Rango marks Pirates of the Caribbean director Gore Verbinski‘s first foray into animated features and his fourth collaboration with Johnny Depp, who lends his voice to the film’s title character, a chameleon in the midst of an identity crisis. It’s an idea Verbinski’s been developing since he finished the first Pirates film, in 2003, and it’s inspired at least in part by the chameleon-like actor whose second, megastar career phase he helped launch.
In a recent interview, I spoke with Verbinski about his ambitious and thoroughly unconventional animated western:
How exactly did Rango originate?
In 2003 I had a meeting with [Rango producers] David Shannon and John Carls and we talked about doing an animated western with creatures of the desert. I wrote up a 12-page outline that had to do with a chameleon coming in as an outsider from an aquatic species. It had the basic beats of the entire narrative. And then I went off to make two more Pirates movies. I came back and said I wanna do this now … we worked for 16 months, without studio affiliation, at a little house in the hills above Pasadena. It was really small, and just joyous. We had a microphone, a Macintosh, and a couple guitars. We built storyboards and worked on character design and the whole thing started to take shape. Then we did a 20-day record with the actors and then a year and a half with ILM.
In previous interviews you’ve described your star, Johnny Depp, as “lizard-like.” Did you always have him in mind for the role?
Yes, I think, from the beginning. When I first started to write the 12-page outline, I told Johnny about it. We’d finished the first Pirates film and I said, “I think I want to do this animated movie about this chameleon with an identity crisis and it’s a western.” And he just said, “I’ll do that.” We had sort of always talked about how Jack [Sparrow] has very lizard-like qualities – his lizard eyes, how he runs with his arms out, and so on. But also, I think, as the discussion became more real, [we talked about] the concept of hey, you have a little bit of Jack Sparrow, a little bit of Ed Wood, a little bit of Scissorhands, a little bit of all these characters in you. There’s not a lot of room left. If those guys are all taking up a piece of who you are, who’s left? And there was this little flicker on Johnny’s face, and I knew that’s the moment we’re after with this film. That’s his existential crisis: I could be anything, but who am I? And that’s really the journey. We always felt like that’s the film.
Part of the appeal of casting someone like Depp in a film is the spontaneity that he brings to each scene. Animated films are so precisely engineered — right down to forming lines of dialogue with words pulled from several different takes — how do you translate that spontaneity from the live-action to the digital realm?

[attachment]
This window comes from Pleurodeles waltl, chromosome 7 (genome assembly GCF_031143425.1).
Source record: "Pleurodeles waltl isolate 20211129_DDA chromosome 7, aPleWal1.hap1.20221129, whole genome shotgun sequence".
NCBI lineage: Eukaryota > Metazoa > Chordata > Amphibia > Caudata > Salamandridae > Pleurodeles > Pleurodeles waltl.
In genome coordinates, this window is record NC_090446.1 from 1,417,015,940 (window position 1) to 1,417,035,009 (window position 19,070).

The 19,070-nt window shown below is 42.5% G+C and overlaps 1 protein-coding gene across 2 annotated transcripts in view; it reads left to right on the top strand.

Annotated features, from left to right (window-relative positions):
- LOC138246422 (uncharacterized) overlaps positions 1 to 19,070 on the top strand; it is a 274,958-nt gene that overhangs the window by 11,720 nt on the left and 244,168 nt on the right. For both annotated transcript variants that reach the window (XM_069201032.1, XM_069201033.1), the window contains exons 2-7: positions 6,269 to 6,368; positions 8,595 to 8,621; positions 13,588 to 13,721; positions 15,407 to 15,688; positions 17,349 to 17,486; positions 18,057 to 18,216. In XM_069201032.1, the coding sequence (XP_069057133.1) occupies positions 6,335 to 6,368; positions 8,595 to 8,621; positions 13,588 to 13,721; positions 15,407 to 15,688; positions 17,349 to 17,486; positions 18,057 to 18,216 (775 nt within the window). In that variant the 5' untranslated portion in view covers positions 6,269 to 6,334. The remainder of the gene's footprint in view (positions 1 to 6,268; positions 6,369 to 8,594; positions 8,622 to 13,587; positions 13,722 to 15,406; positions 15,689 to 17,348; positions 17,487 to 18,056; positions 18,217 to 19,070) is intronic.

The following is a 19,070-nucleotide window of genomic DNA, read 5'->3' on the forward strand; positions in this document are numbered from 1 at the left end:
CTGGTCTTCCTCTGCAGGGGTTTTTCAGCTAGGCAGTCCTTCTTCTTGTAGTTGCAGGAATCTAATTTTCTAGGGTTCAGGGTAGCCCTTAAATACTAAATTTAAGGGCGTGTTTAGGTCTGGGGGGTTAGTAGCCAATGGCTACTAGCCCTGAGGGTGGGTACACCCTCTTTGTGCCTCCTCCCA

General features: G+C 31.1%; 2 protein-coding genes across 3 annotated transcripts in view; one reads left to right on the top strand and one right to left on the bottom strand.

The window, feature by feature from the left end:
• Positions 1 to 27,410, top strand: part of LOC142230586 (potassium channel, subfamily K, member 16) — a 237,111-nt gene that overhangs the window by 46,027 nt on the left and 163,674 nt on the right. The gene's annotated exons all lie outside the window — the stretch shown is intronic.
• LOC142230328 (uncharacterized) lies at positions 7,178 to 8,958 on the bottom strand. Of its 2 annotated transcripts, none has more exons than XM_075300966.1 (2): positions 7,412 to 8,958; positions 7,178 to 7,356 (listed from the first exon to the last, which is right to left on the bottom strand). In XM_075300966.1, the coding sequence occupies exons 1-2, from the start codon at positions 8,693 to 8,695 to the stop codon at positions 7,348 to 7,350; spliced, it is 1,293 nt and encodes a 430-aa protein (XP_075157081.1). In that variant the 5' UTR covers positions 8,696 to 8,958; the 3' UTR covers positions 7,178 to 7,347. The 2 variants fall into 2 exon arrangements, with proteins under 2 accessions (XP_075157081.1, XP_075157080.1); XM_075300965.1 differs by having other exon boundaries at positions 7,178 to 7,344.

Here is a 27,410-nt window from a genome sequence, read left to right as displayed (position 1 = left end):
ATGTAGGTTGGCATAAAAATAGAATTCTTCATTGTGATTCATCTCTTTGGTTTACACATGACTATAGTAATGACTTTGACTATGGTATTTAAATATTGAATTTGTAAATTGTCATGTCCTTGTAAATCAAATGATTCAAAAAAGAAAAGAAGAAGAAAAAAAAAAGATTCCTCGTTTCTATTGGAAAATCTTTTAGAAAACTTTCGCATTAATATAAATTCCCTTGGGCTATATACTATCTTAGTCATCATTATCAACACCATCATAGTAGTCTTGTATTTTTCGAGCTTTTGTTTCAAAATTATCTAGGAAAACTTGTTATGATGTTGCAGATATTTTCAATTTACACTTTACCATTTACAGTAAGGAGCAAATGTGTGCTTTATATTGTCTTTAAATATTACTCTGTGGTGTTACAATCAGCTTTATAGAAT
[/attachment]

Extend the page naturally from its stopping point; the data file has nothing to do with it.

We did a tremendous amount of that [dialogue editing]. Even though we got everybody in the room with the purpose of “let’s get something immediate, let’s get something raw and primitive, let’s encourage line overlap, let’s get a reaction.” We have all these great actors; I don’t want to just hear their voices – I want them to perform. Why give up the technique of using live-action just because it’s animated? I didn’t want to throw that in the trash. There are some gifts that occur in that chaos that you get.
I would think it’s one of the primary gifts.
Yeah. Working with just one actor in a booth, you’re imagining the other performance you’re going to get later in the other recording. You don’t see them together. You don’t see that that person’s reacted to what this other person did, or that this person’s interrupting. You get much more of an intuitive response, you know? Nothing’s intuitive about this process; everything’s iterations … but still, even with all of that, we still did a tremendous amount of dialogue editing.
Rango is different from other mainstream animated releases in a number of ways. It’s certainly the only one I know of that heavily references Chinatown. How did that evolve?
Well, that just came out of a need for a plot. We [started with] this journey, this quest for identity. What’s the currency? What’s the belief system of this town? How can this be singular and not just a traditional western town? The currency could be hydration. Out of that we know that we wanted … I’m a fan of the sort of post-modern western – the myths are dying, the train’s coming, there’s no place for the gunslinger anymore. I was a fan of the genre more through Leone and Peckinpah than through John Ford originally, when I was a kid, so that may have skewed my understanding. Out of all that you kind of go, well, who’s taken the water? And immediately, you’re basically going the Chinatown way.
You’re about to partner with Depp on an update of The Lone Ranger. I was surprised to notice on a few message boards that some commenters resented the casting of Depp as Tonto, on the grounds that Depp, who is part Cherokee, isn’t sufficiently Native American to play the role. I was wondering if you were aware of the criticism and what you made of it.
I’m not familiar with those criticisms. For me, the only version of The Lone Ranger that I’m interested in doing is sort of a … I guess the nearest model I can think of is Don Quixote told from Sancho Panza’s point of view. We’ve all heard the story of the Lone Ranger, but we’ve never heard it from Tonto’s perspective. And that’s what makes it enjoyable to me, reinventing the legend. I don’t see it as earnest, the piece. I see it as quite absurd.
Rango opens everywhere Friday, March 4, 2011.